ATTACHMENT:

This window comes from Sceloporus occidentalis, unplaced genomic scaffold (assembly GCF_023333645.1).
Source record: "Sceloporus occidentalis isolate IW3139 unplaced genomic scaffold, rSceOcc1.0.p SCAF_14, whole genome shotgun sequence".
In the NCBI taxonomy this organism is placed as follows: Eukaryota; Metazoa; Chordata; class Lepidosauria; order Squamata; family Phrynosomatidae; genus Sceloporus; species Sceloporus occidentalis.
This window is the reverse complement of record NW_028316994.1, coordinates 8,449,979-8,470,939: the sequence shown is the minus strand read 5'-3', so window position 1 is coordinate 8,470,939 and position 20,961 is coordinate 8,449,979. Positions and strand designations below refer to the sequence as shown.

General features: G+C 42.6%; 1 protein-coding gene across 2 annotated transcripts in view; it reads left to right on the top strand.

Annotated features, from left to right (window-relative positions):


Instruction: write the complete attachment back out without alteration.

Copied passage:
This window comes from Sceloporus occidentalis, unplaced genomic scaffold (assembly GCF_023333645.1).
Source record: "Sceloporus occidentalis isolate IW3139 unplaced genomic scaffold, rSceOcc1.0.p SCAF_14, whole genome shotgun sequence".
In the NCBI taxonomy this organism is placed as follows: Eukaryota; Metazoa; Chordata; class Lepidosauria; order Squamata; family Phrynosomatidae; genus Sceloporus; species Sceloporus occidentalis.
This window is the reverse complement of record NW_028316994.1, coordinates 8,449,979-8,470,939: the sequence shown is the minus strand read 5'-3', so window position 1 is coordinate 8,470,939 and position 20,961 is coordinate 8,449,979. Positions and strand designations below refer to the sequence as shown.

General features: G+C 42.6%; 1 protein-coding gene across 2 annotated transcripts in view; it reads left to right on the top strand.

Annotated features, from left to right (window-relative positions):